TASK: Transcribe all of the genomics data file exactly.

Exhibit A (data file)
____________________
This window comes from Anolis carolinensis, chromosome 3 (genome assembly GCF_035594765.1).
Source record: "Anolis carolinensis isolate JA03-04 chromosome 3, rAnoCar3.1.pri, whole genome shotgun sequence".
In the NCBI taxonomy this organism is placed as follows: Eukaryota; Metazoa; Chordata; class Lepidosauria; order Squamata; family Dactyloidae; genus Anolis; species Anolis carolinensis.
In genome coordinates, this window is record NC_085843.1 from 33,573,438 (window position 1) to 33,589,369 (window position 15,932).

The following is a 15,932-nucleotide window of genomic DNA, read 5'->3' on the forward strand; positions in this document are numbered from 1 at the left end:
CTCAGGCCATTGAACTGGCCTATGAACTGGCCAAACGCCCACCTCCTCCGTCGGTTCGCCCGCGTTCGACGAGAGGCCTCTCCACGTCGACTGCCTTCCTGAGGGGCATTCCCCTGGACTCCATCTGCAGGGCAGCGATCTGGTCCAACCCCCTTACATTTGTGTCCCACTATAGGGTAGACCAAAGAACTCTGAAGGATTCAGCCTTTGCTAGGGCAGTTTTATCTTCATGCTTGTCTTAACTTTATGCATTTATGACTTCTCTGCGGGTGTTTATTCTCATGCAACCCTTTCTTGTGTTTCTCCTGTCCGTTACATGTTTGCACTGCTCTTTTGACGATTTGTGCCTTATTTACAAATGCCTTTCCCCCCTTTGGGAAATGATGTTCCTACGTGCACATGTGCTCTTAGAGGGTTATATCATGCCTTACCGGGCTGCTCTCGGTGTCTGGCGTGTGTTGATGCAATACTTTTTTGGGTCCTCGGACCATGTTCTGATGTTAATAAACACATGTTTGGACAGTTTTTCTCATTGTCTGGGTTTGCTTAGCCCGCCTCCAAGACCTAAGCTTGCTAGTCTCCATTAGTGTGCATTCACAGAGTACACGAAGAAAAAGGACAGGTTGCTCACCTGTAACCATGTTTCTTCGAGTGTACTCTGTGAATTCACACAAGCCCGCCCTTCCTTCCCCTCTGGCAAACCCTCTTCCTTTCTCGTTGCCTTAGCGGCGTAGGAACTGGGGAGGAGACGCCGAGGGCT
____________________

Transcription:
This window comes from Anolis carolinensis, chromosome 3 (genome assembly GCF_035594765.1).
Source record: "Anolis carolinensis isolate JA03-04 chromosome 3, rAnoCar3.1.pri, whole genome shotgun sequence".
In the NCBI taxonomy this organism is placed as follows: Eukaryota; Metazoa; Chordata; class Lepidosauria; order Squamata; family Dactyloidae; genus Anolis; species Anolis carolinensis.
In genome coordinates, this window is record NC_085843.1 from 33,573,438 (window position 1) to 33,589,369 (window position 15,932).

The following is a 15,932-nucleotide window of genomic DNA, read 5'->3' on the forward strand; positions in this document are numbered from 1 at the left end:
CTCAGGCCATTGAACTGGCCTATGAACTGGCCAAACGCCCACCTCCTCCGTCGGTTCGCCCGCGTTCGACGAGAGGCCTCTCCACGTCGACTGCCTTCCTGAGGGGCATTCCCCTGGACTCCATCTGCAGGGCAGCGATCTGGTCCAACCCCCTTACATTTGTGTCCCACTATAGGGTAGACCAAAGAACTCTGAAGGATTCAGCCTTTGCTAGGGCAGTTTTATCTTCATGCTTGTCTTAACTTTATGCATTTATGACTTCTCTGCGGGTGTTTATTCTCATGCAACCCTTTCTTGTGTTTCTCCTGTCCGTTACATGTTTGCACTGCTCTTTTGACGATTTGTGCCTTATTTACAAATGCCTTTCCCCCCTTTGGGAAATGATGTTCCTACGTGCACATGTGCTCTTAGAGGGTTATATCATGCCTTACCGGGCTGCTCTCGGTGTCTGGCGTGTGTTGATGCAATACTTTTTTGGGTCCTCGGACCATGTTCTGATGTTAATAAACACATGTTTGGACAGTTTTTCTCATTGTCTGGGTTTGCTTAGCCCGCCTCCAAGACCTAAGCTTGCTAGTCTCCATTAGTGTGCATTCACAGAGTACACGAAGAAAAAGGACAGGTTGCTCACCTGTAACCATGTTTCTTCGAGTGTACTCTGTGAATTCACACAAGCCCGCCCTTCCTTCCCCTCTGGCAAACCCTCTTCCTTTCTCGTTGCCTTAGCGGCGTAGGAACTGGGGAGGAGACGCCGAGGGCT